Analysis of Small Endogenous RNAs

Nelson C. Lau1

1 Massachusetts General Hospital and Harvard Medical School, Boston, Massachusetts
Publication Name:  Current Protocols in Molecular Biology
Unit Number:  Unit 26.7
DOI:  10.1002/0471142727.mb2607s81
Online Posting Date:  January, 2008
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Eukaryotic cells express small noncoding RNAs to silence target genes or regulate chromatin domains. MicroRNAs (miRNA) are endogenous small RNAs that are thought to each regulate multiple mRNA targets. To gain a deeper understanding of processes regulated by small noncoding RNAs, techniques are required to identify and detect them. This unit describes standard laboratory methods for and comments about high‐throughput technologies for the identification and detection of small RNAs. This unit also outlines a cell‐based reporter gene assay for assessing the regulatory potential of a microRNA on a candidate mRNA target. Curr. Protoc. Mol. Biol. 81:26.7.1‐26.7.15. © 2008 by John Wiley & Sons, Inc.

Keywords: Small RNA; RNAi; miRNA; microRNA regulation; gene silencing

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Table of Contents

  • Introduction
  • Basic Protocol 1: Simple Chromatography and Detection of Small‐RNA Ribonucleoproteins
  • Support Protocol 1: Increasing Small‐RNA Northern Blot Sensitivity by Chemical Cross‐Linking
  • Support Protocol 2: Assaying Regulatory Potential of Predicted miRNA Target Elements
  • Reagents and Solutions
  • Commentary
  • Literature Cited
  • Figures
  • Tables
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Basic Protocol 1: Simple Chromatography and Detection of Small‐RNA Ribonucleoproteins

  • Cells of interest, cultured or from tissue
  • 0.1 M and 1 M potassium acetate in base buffer (see recipe)
  • 25:24:1 (v/v/v) phenol/chloroform/isoamyl alcohol (unit 2.1)
  • Chloroform
  • 10 mg/ml glycogen from blue mussel
  • 3 M sodium chloride
  • Absolute and 70% (v/v) ethanol
  • Yeast poly‐A polymerase and 5× poly‐A polymerase buffer (USB)
  • 3′‐Deoxyadenosine 5′‐[α‐32P]‐triphosphate (cordycepin 5′‐[α‐32P]‐triphosphate, 5000 Ci/mmol, 185 TBq/mmol; Perkin Elmer)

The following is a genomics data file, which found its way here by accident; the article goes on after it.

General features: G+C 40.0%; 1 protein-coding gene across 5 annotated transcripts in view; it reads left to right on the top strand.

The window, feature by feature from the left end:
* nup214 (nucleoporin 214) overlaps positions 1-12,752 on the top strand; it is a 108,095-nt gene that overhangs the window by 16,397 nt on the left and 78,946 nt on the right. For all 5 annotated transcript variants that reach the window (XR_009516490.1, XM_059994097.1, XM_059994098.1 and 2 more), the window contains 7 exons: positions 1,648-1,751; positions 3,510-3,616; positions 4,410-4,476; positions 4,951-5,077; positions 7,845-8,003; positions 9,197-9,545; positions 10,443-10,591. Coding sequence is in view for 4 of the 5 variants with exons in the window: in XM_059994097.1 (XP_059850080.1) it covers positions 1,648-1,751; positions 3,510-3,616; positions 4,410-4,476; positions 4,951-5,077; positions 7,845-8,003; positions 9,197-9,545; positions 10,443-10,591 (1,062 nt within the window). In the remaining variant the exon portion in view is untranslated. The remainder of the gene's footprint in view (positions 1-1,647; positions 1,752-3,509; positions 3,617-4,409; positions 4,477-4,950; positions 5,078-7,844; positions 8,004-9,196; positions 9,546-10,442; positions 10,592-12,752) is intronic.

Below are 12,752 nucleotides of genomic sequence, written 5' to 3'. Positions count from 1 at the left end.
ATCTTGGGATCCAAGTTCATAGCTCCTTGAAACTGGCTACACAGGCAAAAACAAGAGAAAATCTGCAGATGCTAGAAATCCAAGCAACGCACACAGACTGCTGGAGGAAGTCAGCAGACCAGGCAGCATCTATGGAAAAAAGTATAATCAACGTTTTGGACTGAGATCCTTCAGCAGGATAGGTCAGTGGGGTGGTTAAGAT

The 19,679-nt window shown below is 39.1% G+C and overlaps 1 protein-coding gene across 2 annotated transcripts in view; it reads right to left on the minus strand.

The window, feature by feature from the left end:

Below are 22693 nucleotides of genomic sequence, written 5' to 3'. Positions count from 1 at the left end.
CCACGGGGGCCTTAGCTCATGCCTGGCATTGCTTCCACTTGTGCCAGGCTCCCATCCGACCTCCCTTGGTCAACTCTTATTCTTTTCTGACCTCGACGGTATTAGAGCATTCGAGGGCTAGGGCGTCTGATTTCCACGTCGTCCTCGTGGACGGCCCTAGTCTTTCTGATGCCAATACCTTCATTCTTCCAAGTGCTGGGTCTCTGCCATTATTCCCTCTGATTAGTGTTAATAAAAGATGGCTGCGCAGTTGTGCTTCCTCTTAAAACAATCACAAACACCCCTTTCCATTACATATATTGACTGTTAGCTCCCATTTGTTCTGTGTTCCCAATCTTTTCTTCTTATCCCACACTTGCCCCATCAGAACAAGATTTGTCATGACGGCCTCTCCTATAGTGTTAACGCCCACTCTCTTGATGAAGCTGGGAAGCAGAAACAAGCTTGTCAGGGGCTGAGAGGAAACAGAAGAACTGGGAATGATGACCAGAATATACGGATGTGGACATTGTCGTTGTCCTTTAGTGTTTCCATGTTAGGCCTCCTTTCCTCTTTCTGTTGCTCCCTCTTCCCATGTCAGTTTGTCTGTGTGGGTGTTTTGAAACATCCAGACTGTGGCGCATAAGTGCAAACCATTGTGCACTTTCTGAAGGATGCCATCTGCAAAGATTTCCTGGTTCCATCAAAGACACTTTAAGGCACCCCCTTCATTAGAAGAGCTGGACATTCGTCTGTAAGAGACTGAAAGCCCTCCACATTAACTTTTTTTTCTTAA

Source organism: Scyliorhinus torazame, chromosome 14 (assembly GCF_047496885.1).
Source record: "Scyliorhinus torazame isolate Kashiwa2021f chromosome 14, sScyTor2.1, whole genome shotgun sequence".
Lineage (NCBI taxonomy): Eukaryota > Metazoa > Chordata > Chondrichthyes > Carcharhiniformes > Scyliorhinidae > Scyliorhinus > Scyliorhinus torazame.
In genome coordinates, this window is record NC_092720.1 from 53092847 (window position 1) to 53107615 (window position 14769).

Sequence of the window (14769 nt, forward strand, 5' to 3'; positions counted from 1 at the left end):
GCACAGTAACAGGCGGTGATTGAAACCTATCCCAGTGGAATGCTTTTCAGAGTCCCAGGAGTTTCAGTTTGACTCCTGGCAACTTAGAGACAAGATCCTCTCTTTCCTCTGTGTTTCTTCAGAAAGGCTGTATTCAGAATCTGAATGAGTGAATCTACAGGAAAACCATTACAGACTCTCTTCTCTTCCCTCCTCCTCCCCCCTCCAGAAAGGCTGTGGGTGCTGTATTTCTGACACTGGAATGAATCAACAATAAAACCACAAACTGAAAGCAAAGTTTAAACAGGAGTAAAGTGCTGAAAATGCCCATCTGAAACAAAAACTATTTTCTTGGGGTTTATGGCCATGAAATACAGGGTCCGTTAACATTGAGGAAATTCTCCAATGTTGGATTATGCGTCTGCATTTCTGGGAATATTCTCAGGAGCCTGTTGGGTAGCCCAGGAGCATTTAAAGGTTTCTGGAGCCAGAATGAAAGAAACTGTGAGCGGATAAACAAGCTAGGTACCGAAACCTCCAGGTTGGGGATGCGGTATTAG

• Formamide loading dye (unit 4.9)
  • 5‐ml Hitrap Q column (GE Healthcare)
  • FPLC instrument with fraction collector
  • 85°C heating block or water bath
  • Phosphorimager scanner or photographic film
  • Additional reagents and equipment for extracting soluble proteins from cells (unit 12.1), dialyzing extracts ( appendix 3C), extracting and precipitating nucleic acids (unit 2.1), and performing denaturing polyacrylamide gel electrophoresis with RNA (unit 4.9)

Support Protocol 1: Increasing Small‐RNA Northern Blot Sensitivity by Chemical Cross‐Linking

  • Small‐RNA samples (e.g., see protocol 1)
  • 12.5 M 1‐methylimidazole
  • RNase‐free water
  • 1 M HCl
  • 1‐Ethyl‐3‐(3‐dimethylaminopropyl) carbodiimide (EDC)
  • Neutral nylon membrane (e.g., Hybond NX, GE Healthcare)
  • 3MM blotting paper, slightly larger than membrane (20 × 16–cm maximum)
  • Glass plate
  • Plastic wrap (e.g., Saran Wrap)
  • 50°C to 60°C incubator
  • Additional reagents and equipment for performing denaturing polyacrylamide gel electrophoresis and northern blots (unit 4.9)

Support Protocol 2: Assaying Regulatory Potential of Predicted miRNA Target Elements

  • Synthetic miRNA duplexes: experimental and noncognate control (completely different sequence)
  • Genomic DNA or cDNA containing wildtype (wt) and mutant UTR elements (see unit 8.5)
  • TK– or SV40–Renilla luciferase reporter gene plasmid (Promega)
  • Mammalian cells (e.g., HeLa cells)
  • Lipofectamine 2000 (Invitrogen)
  • SV40–firefly luciferase control plasmid (Promega)
  • pUC19 (carrier DNA plasmid)
  • PBS ( appendix 22)
  • Commercial cell lysis buffer (e.g., Promega)
  • Dual‐luciferase luminescence detection kit (Promega)
  • 24‐well culture plate
  • Luminometer
  • Additional reagents and equipment for PCR (unit 15.1), subcloning (unit 3.16), sequencing (Chapter 7), purifying by anion‐exchange chromatography (unit 2.1), growing mammalian cells in culture ( appendix 3F), and cotransfecting siRNA and plasmids (unit 26.2)
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Literature Cited

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